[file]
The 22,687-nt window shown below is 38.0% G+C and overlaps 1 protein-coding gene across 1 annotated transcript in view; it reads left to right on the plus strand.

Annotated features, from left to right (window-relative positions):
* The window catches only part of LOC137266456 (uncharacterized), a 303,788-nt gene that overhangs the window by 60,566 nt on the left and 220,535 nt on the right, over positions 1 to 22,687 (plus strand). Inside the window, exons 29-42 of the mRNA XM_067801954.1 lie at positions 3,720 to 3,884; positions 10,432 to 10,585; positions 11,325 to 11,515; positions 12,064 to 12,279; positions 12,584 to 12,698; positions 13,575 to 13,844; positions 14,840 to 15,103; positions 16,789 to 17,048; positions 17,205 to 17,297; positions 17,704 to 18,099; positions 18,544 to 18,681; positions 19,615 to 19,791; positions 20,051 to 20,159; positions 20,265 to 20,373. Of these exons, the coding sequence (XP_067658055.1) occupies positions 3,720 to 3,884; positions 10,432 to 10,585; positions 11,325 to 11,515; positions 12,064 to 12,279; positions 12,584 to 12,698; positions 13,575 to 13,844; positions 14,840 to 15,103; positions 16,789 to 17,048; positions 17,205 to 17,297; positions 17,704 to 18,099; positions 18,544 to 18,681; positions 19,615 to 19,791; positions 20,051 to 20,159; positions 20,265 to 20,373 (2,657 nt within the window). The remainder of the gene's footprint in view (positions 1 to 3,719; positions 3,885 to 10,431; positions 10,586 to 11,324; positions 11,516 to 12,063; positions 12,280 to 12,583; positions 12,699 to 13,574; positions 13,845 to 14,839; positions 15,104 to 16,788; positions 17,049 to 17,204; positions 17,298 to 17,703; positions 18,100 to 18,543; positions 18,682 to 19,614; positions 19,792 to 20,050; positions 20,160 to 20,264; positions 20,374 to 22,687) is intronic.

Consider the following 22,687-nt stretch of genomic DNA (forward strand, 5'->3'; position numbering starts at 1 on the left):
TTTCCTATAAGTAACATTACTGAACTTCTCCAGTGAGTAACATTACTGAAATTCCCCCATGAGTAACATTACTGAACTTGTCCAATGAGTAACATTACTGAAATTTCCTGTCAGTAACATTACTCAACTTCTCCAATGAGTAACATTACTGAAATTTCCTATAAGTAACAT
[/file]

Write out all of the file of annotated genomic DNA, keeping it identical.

The 22,687-nt window shown below is 38.0% G+C and overlaps 1 protein-coding gene across 1 annotated transcript in view; it reads left to right on the plus strand.

Annotated features, from left to right (window-relative positions):
* The window catches only part of LOC137266456 (uncharacterized), a 303,788-nt gene that overhangs the window by 60,566 nt on the left and 220,535 nt on the right, over positions 1 to 22,687 (plus strand). Inside the window, exons 29-42 of the mRNA XM_067801954.1 lie at positions 3,720 to 3,884; positions 10,432 to 10,585; positions 11,325 to 11,515; positions 12,064 to 12,279; positions 12,584 to 12,698; positions 13,575 to 13,844; positions 14,840 to 15,103; positions 16,789 to 17,048; positions 17,205 to 17,297; positions 17,704 to 18,099; positions 18,544 to 18,681; positions 19,615 to 19,791; positions 20,051 to 20,159; positions 20,265 to 20,373. Of these exons, the coding sequence (XP_067658055.1) occupies positions 3,720 to 3,884; positions 10,432 to 10,585; positions 11,325 to 11,515; positions 12,064 to 12,279; positions 12,584 to 12,698; positions 13,575 to 13,844; positions 14,840 to 15,103; positions 16,789 to 17,048; positions 17,205 to 17,297; positions 17,704 to 18,099; positions 18,544 to 18,681; positions 19,615 to 19,791; positions 20,051 to 20,159; positions 20,265 to 20,373 (2,657 nt within the window). The remainder of the gene's footprint in view (positions 1 to 3,719; positions 3,885 to 10,431; positions 10,586 to 11,324; positions 11,516 to 12,063; positions 12,280 to 12,583; positions 12,699 to 13,574; positions 13,845 to 14,839; positions 15,104 to 16,788; positions 17,049 to 17,204; positions 17,298 to 17,703; positions 18,100 to 18,543; positions 18,682 to 19,614; positions 19,792 to 20,050; positions 20,160 to 20,264; positions 20,374 to 22,687) is intronic.

Consider the following 22,687-nt stretch of genomic DNA (forward strand, 5'->3'; position numbering starts at 1 on the left):
TTTCCTATAAGTAACATTACTGAACTTCTCCAGTGAGTAACATTACTGAAATTCCCCCATGAGTAACATTACTGAACTTGTCCAATGAGTAACATTACTGAAATTTCCTGTCAGTAACATTACTCAACTTCTCCAATGAGTAACATTACTGAAATTTCCTATAAGTAACAT